As a mac user since the early 90s, that’s disheartening and surprising to me.
But it doesn’t matter much… their laptop hardware over the past 5 or so years has pushed me to a linux thinkpad as a daily driver anyway. I still use Apple stuff to build iOS/iPadOS apps, but there’s no sense in getting worked up about a machine used for that purpose calling home. It has to in order to produce apps that will run on physical iDevices anyway.
And I guess they’re going to seal that deal for me with the move to ARM anyway, as I still presently need to virtualize x86 on my daily driver laptop.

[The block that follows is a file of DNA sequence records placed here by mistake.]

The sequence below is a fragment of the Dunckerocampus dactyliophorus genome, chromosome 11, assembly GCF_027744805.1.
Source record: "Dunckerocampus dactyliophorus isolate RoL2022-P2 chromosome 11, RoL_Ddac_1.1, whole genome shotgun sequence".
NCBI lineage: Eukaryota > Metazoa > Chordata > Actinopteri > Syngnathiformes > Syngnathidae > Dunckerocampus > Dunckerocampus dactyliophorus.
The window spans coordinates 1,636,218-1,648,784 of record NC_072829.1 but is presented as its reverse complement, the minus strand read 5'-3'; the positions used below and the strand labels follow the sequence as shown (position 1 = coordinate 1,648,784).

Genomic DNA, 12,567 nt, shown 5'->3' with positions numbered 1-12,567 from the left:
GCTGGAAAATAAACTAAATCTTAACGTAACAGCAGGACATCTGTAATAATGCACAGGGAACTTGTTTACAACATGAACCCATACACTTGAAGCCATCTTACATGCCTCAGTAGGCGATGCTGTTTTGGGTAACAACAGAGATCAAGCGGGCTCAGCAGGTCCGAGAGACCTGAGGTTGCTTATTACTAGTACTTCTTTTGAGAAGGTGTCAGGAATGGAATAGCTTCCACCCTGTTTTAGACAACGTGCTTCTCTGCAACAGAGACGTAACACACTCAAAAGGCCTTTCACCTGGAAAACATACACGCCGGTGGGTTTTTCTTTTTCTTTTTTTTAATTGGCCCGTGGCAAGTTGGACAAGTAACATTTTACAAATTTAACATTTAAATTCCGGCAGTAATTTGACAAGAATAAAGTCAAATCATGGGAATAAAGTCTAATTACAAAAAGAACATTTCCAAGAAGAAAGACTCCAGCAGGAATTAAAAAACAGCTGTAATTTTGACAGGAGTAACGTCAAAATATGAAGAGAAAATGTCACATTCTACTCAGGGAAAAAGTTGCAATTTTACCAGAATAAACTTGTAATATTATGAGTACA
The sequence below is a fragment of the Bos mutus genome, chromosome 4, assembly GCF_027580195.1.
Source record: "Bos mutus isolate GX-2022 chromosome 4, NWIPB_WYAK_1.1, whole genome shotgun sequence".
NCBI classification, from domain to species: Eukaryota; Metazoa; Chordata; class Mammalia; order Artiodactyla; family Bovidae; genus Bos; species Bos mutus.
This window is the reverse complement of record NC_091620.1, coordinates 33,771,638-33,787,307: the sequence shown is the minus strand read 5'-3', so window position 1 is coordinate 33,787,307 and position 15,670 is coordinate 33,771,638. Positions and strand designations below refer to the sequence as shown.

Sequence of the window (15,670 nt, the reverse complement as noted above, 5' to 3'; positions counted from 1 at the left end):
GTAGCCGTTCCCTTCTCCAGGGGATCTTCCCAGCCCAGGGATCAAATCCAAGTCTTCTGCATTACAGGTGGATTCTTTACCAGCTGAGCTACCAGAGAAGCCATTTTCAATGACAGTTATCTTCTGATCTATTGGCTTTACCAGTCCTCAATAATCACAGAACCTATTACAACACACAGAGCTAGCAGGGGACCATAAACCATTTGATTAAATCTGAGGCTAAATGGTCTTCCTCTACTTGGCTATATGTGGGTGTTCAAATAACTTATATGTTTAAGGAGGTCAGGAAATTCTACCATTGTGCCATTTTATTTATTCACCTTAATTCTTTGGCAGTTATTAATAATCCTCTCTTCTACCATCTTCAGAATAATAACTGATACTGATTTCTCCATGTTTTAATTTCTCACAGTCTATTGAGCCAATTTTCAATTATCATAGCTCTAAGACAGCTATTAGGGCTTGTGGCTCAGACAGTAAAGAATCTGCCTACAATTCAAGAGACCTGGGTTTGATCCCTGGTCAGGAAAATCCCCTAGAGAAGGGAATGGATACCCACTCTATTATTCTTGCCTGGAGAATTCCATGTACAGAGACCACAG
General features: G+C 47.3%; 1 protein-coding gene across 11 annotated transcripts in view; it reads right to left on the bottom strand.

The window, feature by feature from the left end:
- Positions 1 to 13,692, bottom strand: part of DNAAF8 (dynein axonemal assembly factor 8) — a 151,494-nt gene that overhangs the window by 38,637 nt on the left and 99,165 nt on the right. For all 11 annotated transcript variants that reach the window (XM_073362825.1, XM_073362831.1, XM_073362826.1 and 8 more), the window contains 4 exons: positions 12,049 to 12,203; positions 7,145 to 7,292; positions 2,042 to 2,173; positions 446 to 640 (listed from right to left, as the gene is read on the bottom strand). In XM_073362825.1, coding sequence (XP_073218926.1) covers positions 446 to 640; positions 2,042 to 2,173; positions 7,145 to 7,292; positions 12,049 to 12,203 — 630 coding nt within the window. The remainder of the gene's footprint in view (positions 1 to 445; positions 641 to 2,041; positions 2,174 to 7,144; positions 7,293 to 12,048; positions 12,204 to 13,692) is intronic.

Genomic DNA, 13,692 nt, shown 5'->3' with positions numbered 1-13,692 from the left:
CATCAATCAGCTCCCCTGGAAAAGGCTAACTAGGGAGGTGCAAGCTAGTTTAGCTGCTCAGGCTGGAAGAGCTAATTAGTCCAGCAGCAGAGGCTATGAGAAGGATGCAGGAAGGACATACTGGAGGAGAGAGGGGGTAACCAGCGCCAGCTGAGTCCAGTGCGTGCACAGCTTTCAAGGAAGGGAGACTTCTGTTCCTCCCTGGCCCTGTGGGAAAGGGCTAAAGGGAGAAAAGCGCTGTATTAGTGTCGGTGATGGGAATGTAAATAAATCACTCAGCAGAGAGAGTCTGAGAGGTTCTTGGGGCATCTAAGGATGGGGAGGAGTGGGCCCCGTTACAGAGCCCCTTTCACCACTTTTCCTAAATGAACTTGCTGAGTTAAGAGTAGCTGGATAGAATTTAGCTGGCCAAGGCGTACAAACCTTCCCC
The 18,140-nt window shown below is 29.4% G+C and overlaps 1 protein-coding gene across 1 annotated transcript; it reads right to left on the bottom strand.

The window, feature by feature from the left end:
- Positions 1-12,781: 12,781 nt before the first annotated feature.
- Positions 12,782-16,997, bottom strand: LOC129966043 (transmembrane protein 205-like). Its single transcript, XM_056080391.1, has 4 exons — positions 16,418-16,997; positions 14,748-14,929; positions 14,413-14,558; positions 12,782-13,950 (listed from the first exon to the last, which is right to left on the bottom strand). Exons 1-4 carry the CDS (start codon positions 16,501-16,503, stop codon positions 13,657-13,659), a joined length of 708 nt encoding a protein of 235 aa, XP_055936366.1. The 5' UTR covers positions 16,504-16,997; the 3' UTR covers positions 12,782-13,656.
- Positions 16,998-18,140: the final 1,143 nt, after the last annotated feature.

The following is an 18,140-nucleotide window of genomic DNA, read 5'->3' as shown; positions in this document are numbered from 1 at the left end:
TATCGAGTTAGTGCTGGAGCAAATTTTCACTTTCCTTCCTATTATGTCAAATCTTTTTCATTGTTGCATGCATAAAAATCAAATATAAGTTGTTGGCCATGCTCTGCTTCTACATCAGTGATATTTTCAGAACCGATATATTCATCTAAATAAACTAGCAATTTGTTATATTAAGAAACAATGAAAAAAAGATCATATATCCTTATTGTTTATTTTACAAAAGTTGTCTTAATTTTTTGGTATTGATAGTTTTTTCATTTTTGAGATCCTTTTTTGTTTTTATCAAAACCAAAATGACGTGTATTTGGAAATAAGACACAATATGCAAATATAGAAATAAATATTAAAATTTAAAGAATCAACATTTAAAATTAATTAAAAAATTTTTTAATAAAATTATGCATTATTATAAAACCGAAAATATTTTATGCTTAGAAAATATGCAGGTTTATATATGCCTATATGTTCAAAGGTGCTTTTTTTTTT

This still feels like a gross regression in any macOS derived from OS X.
Once they move to Arm the platform will be competely locked down. If their work on booting iOS is anything to go by once there’s a no longer supported MacOS for your hardware it’ll be stuck at the last supported level with no alternative OS options.
I suspect you’re correct. My complaint was that I need my daily driver laptop to be able to virtualize or emulate the stuff I need my software to run on, so their ARM machines won’t work for that.
Inability to repurpose the hardware after Apple stops supporting it is a similarly annoying deficiency. I suspect I’ll need to live with that aspect of it even though I can’t use their stuff as a daily driver, because I need to build for iOS/iPadOS and that’s problematic without their hardware.